economic sabotage against the Democratic Republic of Vietnam
(DRV) or North Vietnam. The RSC was involved in counterfeiting
North Vietnamese currency which were airdropped all over the
DRV to sabotage the economy and weaken the country's resistance.
The CIA's Technical Services Division maintains close liaison with
the RSC, which still actively operates within the Seafront
Compound along Roxas Boulevard. The post-Vietnam War and
later on, the post-bases era has only increased the importance of
Manila as a major listening post and regional headquarters of the
A former junior case officer of the CIA, Janine Brookner, who was
stationed in Manila described the capital city of the Philippines as
"a wild place" for CIA operatives who spent a lot of time in bars,
sex shows and brothels. This was because, according to her, the
standard CIA procedure for recruiting targets was to "get him
drunk, get him laid, and then get him on the Agency's dole."
Brookner was an attractive but determined blonde who claimed to
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have developed assets in both the government and the Communist
Party during her assignment to the Philippines. Brookner was also a
very productive recruiter who, as a handler of important assets and
as a CIA case officer, claims to be able to make her targets confess
everything. "You take care of them," Brookner recalls, "and they
tell you their fears and nightmares...I'm good at people depending
on me." In fact, her targets, especially high-ranking Philippine
government officials, often propositioned her. (Starobin, 1997)
Cultural Fronts
The CIA has long utilized in the Philippines sophisticated or subtle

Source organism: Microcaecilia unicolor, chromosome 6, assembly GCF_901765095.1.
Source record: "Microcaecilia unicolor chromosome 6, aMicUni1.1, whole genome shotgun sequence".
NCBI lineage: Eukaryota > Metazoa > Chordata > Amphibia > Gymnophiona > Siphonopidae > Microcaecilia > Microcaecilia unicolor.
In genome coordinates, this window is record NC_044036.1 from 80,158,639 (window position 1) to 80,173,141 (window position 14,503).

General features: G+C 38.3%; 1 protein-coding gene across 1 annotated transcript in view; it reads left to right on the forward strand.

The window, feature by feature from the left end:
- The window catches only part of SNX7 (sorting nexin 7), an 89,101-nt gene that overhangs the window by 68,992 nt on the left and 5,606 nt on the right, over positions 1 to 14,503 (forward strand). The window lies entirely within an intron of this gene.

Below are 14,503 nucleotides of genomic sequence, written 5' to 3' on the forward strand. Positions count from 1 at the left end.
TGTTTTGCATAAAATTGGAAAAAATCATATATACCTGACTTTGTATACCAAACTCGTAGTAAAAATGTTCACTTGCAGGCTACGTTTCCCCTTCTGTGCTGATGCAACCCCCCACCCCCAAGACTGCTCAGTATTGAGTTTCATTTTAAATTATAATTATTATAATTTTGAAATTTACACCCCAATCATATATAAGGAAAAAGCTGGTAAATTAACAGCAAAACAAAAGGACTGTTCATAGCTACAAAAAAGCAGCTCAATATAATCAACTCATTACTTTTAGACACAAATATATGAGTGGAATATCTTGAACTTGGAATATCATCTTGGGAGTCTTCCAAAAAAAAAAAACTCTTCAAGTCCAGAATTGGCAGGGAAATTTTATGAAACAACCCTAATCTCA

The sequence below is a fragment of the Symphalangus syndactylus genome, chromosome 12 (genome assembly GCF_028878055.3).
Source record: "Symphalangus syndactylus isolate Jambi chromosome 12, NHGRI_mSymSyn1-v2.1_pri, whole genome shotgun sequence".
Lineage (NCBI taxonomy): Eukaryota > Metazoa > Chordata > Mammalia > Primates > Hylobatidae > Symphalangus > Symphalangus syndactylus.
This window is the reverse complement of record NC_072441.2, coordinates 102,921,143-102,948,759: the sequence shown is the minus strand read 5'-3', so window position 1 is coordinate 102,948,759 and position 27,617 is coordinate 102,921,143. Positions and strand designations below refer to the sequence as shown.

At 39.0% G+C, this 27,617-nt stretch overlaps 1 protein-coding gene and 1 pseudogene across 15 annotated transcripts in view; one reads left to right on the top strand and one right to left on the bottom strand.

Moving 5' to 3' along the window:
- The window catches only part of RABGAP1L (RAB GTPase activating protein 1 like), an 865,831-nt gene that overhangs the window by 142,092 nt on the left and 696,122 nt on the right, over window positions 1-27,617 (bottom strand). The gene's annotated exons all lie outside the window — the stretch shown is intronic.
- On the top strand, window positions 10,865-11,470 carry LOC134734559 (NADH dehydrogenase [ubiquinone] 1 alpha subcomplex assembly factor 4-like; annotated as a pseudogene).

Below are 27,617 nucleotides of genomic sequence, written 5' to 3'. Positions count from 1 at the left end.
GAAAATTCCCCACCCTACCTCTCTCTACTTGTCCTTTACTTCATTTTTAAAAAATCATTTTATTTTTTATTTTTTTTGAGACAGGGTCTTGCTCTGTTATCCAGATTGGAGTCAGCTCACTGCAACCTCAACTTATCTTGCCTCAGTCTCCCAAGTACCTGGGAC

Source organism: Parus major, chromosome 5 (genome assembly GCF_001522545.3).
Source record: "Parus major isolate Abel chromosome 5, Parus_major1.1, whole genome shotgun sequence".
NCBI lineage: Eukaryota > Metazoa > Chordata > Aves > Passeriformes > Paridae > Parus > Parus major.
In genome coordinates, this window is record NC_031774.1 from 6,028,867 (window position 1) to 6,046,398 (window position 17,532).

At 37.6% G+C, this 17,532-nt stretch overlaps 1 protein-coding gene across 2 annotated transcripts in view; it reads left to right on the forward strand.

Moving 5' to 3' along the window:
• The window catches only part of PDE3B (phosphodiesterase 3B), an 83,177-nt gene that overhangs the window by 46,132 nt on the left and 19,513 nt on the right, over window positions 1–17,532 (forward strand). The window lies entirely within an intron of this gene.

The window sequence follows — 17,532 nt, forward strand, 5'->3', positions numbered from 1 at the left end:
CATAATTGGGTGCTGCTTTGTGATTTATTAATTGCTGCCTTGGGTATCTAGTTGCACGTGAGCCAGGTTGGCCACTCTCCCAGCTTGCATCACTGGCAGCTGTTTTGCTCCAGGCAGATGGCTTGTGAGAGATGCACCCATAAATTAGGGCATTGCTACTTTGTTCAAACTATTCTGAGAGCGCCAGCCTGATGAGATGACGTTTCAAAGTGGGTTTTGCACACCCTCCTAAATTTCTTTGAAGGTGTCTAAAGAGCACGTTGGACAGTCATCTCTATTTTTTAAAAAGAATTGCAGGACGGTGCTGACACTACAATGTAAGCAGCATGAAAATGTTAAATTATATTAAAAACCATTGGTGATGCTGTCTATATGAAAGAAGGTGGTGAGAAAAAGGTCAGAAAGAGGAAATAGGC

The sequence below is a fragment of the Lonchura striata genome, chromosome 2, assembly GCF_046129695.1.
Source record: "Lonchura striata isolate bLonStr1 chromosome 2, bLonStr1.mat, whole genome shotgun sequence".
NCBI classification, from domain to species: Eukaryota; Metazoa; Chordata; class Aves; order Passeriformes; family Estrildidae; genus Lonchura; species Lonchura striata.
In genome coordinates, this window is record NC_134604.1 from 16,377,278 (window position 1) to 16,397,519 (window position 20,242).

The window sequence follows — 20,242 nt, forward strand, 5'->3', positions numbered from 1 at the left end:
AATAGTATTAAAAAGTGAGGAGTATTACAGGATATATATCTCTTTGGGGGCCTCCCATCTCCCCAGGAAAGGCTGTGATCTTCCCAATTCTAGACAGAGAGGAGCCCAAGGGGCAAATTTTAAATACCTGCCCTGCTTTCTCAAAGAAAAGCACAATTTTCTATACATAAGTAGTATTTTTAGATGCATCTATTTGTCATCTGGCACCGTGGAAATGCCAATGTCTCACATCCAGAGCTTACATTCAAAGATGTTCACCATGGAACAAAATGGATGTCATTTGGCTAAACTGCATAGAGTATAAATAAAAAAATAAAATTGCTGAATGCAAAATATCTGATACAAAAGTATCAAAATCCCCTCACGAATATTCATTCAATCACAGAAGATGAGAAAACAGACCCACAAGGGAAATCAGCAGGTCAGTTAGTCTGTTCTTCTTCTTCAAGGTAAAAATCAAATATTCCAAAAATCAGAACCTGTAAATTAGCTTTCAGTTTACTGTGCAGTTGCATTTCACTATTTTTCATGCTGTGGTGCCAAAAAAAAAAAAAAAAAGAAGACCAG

means for clandestine propaganda, such as the manipulation of trade
unions and cultural organizations, rather than heavy-handed
activities such as paramilitary operations, political assassinations
and coups as they had done extensively in Africa, Latin America
and Vietnam. During my interview in 1996 with Ralph McGehee, a
former CIA agent, and other former CIA operatives assigned to the
Manila station, I was told that the CIA had many unheralded
successes in the Philippines such as the manipulation of the trade
union movement through the Asian-American Free Labor Institute
(AAFLI) and through funds which were channeled thru the USAID,
Asia Foundation and National Endowment for Democracy.
In a recent article in the Journal of Contemporary Asia, American
sociologist James Petras describes how progressive non-government
organizations can be neutralized, if not coopted, thru US
government, big business-backed funding agencies or CIA fronts
and conduits masquerading as foundations. The purpose, according
to Petras, is "to mystify and deflect discontent away from direct
attacks on the corporate/banking power structure and profits toward
local micro-projects ...that avoids class analysis of imperialism and
capitalist exploitation." Neo-liberalism today, according to Petras,
encourages NGOs to "emphasize projects, not movements; they
'mobilize' people to produce at the margins, not to struggle to
control the means of production and wealth; they focus on the